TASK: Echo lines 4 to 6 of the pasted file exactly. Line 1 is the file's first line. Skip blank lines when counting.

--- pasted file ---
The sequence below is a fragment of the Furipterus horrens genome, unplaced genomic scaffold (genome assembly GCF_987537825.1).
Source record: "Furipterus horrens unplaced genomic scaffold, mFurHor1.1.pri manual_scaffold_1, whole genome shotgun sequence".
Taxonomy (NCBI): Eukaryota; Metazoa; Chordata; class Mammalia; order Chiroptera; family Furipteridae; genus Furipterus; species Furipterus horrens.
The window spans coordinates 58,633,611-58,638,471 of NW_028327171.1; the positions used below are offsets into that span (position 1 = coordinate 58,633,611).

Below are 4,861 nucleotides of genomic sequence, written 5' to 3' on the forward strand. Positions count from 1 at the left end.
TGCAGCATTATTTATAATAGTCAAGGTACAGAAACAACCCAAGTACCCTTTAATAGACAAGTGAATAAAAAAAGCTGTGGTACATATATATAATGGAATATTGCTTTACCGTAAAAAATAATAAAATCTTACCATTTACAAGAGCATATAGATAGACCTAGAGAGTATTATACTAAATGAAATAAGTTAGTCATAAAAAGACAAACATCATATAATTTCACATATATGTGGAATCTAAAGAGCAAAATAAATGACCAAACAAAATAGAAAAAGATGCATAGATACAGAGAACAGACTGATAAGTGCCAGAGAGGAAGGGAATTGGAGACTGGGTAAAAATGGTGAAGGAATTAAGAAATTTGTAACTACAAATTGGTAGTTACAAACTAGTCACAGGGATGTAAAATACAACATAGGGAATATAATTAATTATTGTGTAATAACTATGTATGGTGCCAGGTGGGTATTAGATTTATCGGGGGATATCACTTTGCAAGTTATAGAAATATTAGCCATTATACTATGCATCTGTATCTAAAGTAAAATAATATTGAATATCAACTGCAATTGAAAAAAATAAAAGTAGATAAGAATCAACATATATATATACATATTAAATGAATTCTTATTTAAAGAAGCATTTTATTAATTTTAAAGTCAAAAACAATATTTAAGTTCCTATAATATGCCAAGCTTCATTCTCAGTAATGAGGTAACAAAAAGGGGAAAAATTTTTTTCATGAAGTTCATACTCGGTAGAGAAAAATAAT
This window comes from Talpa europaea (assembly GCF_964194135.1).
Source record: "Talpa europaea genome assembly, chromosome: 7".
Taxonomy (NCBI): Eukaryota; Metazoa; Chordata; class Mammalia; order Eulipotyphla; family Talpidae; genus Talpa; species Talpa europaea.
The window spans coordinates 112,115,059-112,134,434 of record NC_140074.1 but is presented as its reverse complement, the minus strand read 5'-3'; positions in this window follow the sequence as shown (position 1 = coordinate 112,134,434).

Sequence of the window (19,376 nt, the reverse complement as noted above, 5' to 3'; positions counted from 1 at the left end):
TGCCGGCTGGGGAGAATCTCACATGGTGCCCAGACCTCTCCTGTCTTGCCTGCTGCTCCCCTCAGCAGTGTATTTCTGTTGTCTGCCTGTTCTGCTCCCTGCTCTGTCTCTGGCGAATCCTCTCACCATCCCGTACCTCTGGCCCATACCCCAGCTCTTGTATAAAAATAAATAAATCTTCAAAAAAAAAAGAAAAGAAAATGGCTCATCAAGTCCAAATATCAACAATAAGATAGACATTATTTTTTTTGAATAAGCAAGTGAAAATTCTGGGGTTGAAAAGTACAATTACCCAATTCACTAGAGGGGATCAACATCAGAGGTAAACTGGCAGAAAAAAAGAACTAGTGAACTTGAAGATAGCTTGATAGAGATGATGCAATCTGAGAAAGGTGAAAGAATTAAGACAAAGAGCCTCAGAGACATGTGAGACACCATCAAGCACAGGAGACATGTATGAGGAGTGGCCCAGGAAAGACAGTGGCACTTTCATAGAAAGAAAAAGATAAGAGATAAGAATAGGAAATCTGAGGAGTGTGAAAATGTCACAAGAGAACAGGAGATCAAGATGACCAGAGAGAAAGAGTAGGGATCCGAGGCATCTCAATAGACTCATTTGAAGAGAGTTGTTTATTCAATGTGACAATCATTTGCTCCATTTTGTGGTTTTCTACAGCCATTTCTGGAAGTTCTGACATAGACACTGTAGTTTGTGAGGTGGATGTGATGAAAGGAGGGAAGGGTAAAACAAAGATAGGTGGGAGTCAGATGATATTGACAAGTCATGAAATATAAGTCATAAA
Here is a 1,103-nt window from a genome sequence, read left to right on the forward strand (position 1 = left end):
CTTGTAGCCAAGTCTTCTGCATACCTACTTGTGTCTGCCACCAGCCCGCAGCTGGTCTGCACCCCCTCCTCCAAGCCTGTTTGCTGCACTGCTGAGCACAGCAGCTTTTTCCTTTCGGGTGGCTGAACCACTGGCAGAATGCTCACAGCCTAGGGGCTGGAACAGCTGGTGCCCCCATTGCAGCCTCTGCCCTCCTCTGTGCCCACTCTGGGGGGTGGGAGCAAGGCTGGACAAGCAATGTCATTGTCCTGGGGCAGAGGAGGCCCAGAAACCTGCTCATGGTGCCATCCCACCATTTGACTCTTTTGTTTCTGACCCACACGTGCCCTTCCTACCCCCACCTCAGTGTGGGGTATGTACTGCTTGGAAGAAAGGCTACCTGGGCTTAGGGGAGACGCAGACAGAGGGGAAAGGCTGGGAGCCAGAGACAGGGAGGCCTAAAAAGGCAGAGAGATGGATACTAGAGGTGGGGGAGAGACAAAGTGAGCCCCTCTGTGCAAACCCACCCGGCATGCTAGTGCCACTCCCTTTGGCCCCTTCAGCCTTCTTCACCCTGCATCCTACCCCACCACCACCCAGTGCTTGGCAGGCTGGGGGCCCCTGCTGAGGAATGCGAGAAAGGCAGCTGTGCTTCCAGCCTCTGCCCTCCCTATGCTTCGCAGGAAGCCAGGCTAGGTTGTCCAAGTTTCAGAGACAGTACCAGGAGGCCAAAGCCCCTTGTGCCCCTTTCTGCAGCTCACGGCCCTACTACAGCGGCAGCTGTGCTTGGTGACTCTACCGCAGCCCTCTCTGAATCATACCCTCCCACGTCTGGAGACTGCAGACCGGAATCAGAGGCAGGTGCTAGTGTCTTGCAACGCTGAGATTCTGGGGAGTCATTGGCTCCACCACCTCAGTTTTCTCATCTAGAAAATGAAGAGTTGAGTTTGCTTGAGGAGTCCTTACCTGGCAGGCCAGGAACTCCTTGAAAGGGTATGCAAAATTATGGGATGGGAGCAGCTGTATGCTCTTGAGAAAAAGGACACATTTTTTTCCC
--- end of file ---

The window spans coordinates 58,633,611-58,638,471 of NW_028327171.1; the positions used below are offsets into that span (position 1 = coordinate 58,633,611).

Below are 4,861 nucleotides of genomic sequence, written 5' to 3' on the forward strand. Positions count from 1 at the left end.
TGCAGCATTATTTATAATAGTCAAGGTACAGAAACAACCCAAGTACCCTTTAATAGACAAGTGAATAAAAAAAGCTGTGGTACATATATATAATGGAATATTGCTTTACCGTAAAAAATAATAAAATCTTACCATTTACAAGAGCATATAGATAGACCTAGAGAGTATTATACTAAATGAAATAAGTTAGTCATAAAAAGACAAACATCATATAATTTCACATATATGTGGAATCTAAAGAGCAAAATAAATGACCAAACAAAATAGAAAAAGATGCATAGATACAGAGAACAGACTGATAAGTGCCAGAGAGGAAGGGAATTGGAGACTGGGTAAAAATGGTGAAGGAATTAAGAAATTTGTAACTACAAATTGGTAGTTACAAACTAGTCACAGGGATGTAAAATACAACATAGGGAATATAATTAATTATTGTGTAATAACTATGTATGGTGCCAGGTGGGTATTAGATTTATCGGGGGATATCACTTTGCAAGTTATAGAAATATTAGCCATTATACTATGCATCTGTATCTAAAGTAAAATAATATTGAATATCAACTGCAATTGAAAAAAATAAAAGTAGATAAGAATCAACATATATATATACATATTAAATGAATTCTTATTTAAAGAAGCATTTTATTAATTTTAAAGTCAAAAACAATATTTAAGTTCCTATAATATGCCAAGCTTCATTCTCAGTAATGAGGTAACAAAAAGGGGAAAAATTTTTTTCATGAAGTTCATACTCGGTAGAGAAAAATAAT